IUCN currently estimates that there are 5,611 plant species which have been assessed and found to be threatened (according to IUCN’s 1994 Red List categories) (Hilton-Taylor, 2000). This is a very small number, relative to the total number of plant species known worldwide. However, it reflects the small number that has yet been assessed according to these 1994 IUCN categories. Oldfield et al. (1998) document over 7,300 globally threatened tree species, which they suggest represents nearly 9% of the world’s trees (of which 1,665 are known in botanic garden cultivation - BGCI figures, 2002). If a similar percentage can be applied to the complete world flora, then a total of 30,000 or more plant species may be threatened. However, in some regions the total is considerably higher than this, for example, Master et al. (2000) suggest that 33% of the flowering plant species in the USA are threatened with extinction. The earlier 1997 IUCN Red List of Threatened Plants (Walter & Gillett, 1998) documented nearly 34,000 species (or 12.5%) of the world’s flora facing extinction, using the pre-1994 IUCN Red List Categories. However, they acknowledge that this is just ‘the tip of the iceberg’ as much information is lacking from a number of biodiversity-rich countries. However, it is reasonable to give a conservative estimate that the actual world threatened plant flora lies somewhere between 30,000 and 60,000 species at the present time, although this total may climb significantly over the coming decades
Providing access to their collections through exchange of plant material is a standard practice for the majority of ex situ collections. An informal exchange system between botanic gardens has operated for decades by means of an Index Seminum, that is sent regularly to other botanic gardens, and a variety of research institutions worldwide. These seed lists contain information on material available within collections for exchange (mainly seeds and sometimes information on provenances). Such material is generally only available to support scientific research, collections development and for conservation purposes. The exchange of such material between botanic gardens is increasingly regulated by means of voluntary codes of conduct and material transfer agreements (to bring such access in line with CBD provisions). Few botanic gardens provide access to their collections for commercial purposes. Concerning botanic garden seed banks, 82.6% of long-term botanic garden seed banks surveyed by Laliberté (1997) have a distribution policy.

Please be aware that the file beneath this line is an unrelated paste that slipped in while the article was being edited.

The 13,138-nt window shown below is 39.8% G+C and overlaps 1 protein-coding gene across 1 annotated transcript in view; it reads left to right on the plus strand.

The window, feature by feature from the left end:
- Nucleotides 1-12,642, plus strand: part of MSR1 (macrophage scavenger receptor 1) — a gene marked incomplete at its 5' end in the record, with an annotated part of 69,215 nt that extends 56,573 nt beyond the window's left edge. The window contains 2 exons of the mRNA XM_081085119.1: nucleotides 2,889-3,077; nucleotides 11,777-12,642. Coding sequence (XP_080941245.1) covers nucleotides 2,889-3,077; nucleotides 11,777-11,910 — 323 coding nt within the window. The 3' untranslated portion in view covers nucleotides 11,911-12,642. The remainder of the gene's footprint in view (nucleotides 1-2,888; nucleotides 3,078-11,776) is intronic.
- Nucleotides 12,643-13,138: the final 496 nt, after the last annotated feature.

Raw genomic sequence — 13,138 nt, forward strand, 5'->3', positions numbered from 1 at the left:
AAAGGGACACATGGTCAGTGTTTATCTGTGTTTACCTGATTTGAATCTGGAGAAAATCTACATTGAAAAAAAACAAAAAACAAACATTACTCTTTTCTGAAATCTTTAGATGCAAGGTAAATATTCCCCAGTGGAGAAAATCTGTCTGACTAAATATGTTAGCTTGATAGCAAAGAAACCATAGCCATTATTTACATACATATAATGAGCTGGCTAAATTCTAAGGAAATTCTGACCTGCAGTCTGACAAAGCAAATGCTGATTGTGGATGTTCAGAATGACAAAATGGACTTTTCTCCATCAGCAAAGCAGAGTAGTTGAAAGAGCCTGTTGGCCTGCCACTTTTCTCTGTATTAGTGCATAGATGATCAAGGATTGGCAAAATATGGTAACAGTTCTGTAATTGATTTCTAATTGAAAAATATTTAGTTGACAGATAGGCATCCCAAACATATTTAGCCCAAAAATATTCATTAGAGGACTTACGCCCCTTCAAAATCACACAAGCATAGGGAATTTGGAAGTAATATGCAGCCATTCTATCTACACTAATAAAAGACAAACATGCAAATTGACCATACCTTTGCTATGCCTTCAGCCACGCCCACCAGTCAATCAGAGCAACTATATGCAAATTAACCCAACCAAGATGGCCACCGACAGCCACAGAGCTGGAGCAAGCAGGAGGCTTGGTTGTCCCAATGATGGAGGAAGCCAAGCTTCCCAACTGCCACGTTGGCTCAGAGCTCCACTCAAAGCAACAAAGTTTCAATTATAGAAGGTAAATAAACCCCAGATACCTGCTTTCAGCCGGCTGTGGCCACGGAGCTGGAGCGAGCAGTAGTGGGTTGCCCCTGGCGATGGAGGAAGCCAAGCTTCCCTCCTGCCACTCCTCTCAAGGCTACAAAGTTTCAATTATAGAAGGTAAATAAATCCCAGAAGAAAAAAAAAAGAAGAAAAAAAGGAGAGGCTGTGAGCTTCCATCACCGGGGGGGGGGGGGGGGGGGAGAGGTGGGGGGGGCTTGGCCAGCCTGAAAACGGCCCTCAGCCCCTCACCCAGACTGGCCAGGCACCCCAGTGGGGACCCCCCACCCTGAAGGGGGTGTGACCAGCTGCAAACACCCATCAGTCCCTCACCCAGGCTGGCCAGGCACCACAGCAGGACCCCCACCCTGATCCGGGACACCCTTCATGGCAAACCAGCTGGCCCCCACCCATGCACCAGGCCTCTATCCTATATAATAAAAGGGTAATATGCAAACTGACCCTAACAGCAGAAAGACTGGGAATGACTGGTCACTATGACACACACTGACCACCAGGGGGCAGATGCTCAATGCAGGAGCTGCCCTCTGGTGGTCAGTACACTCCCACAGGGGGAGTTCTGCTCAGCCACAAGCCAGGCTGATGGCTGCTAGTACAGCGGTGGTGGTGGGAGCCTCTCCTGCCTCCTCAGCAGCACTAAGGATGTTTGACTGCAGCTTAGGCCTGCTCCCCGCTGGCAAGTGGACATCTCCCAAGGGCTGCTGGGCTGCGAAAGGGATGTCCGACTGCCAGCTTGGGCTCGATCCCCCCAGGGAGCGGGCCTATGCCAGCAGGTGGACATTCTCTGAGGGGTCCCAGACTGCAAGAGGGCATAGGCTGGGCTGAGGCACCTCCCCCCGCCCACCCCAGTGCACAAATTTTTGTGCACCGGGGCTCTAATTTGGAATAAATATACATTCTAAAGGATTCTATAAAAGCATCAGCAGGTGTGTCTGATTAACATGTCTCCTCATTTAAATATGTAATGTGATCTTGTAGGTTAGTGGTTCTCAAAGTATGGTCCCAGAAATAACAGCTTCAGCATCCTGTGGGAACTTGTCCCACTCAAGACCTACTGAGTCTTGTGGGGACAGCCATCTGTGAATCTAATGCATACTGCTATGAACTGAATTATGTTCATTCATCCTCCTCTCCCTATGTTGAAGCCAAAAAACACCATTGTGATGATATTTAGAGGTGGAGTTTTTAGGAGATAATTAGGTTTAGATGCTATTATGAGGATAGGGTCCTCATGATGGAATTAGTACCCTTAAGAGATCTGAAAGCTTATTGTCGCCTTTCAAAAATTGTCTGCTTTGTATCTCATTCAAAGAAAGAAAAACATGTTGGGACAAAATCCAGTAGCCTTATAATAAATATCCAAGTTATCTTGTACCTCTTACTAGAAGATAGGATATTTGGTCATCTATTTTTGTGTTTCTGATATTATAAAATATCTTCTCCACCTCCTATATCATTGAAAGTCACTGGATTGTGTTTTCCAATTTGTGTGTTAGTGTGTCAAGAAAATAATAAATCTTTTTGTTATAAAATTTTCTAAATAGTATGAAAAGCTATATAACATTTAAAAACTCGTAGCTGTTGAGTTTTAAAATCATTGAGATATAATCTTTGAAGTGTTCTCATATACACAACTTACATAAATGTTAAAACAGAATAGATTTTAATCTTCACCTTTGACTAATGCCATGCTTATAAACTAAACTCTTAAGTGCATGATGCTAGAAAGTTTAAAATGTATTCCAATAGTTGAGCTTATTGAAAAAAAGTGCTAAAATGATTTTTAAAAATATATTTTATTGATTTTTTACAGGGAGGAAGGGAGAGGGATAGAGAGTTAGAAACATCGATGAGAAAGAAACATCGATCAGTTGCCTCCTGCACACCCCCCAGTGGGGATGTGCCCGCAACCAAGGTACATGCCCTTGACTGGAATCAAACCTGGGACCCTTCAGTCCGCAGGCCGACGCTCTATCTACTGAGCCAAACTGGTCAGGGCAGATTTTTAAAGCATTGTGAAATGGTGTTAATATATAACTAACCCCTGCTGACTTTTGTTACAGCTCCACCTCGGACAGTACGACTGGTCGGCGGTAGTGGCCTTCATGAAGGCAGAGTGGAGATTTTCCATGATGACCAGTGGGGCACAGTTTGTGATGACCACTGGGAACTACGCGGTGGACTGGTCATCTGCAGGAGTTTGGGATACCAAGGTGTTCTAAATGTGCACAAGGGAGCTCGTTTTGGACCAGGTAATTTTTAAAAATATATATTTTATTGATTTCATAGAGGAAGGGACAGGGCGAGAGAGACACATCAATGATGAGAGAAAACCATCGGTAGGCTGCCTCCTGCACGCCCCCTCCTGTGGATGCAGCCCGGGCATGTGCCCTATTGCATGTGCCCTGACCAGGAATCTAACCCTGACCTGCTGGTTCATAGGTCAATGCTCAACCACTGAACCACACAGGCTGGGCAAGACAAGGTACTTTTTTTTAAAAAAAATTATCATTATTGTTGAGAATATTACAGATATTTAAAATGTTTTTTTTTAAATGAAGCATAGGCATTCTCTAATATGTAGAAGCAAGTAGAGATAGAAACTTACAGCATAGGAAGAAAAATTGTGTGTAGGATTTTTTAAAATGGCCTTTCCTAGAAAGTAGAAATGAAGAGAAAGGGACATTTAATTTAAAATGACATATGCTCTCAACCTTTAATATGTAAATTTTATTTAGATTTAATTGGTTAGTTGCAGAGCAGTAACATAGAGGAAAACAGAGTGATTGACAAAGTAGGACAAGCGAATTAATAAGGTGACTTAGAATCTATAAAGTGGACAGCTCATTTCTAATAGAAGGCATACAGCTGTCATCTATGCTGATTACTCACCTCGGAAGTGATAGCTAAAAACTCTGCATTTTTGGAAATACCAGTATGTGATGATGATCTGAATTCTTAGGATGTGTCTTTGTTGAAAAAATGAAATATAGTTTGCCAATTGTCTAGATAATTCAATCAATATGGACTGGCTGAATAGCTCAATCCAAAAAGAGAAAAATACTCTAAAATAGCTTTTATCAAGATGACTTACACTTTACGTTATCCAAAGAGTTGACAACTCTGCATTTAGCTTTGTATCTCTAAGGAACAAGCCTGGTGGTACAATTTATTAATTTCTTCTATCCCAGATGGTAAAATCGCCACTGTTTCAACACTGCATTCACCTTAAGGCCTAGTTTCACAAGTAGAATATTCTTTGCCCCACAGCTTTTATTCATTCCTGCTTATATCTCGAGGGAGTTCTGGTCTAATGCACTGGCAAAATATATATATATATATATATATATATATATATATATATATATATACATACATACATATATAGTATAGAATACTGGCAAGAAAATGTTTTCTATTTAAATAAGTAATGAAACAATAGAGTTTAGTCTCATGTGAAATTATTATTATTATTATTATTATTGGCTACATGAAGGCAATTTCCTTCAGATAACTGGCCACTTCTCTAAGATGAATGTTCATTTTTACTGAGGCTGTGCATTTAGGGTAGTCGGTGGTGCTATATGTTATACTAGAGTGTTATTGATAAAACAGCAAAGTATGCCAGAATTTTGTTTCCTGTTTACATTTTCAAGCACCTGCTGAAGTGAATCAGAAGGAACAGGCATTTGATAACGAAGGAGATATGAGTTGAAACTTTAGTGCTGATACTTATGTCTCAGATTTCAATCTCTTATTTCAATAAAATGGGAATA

Information and data on the living plant accessions in ex situ collections is increasingly becoming available in electronic formats. Some institutions are providing access to such information through their web sites and contribute to electronic data compilation projects (such as a current project by BGCI to compile a preliminary checklist of taxa in cultivation in the world’s botanic gardens, due for publication in 2003).
Material stored in the world’s herbaria has also been widely accessible.
Country of Origin
Twelve countries have 45% of the germplasm accessions held in national collections (FAO, 1998) and c.57% of the world’s botanic gardens are situated in Europe (including the countries of the former Soviet Union) and North America (Wyse Jackson et al., 2001), indicating that there is a very uneven spread of facilities available for ex situ conservation. Nevertheless, many new institutions, such as botanic gardens, have been established in many countries in recent years and this uneven distribution is beginning to be addressed (Wyse Jackson et al., 2001). However, no studies have yet been undertaken to determine the level of ex situ conservation resources needed in order to deliver the ex situ conservation of plants in each country. At the present time no figures are available on the proportion of ex situ collections that contain accessible collections of the flora of their own countries. Increasingly, access laws and best practice require that primary accessions of ex situ collections are to be lodged in their country of origin.
Rationale and Conclusions
To summarise the points above: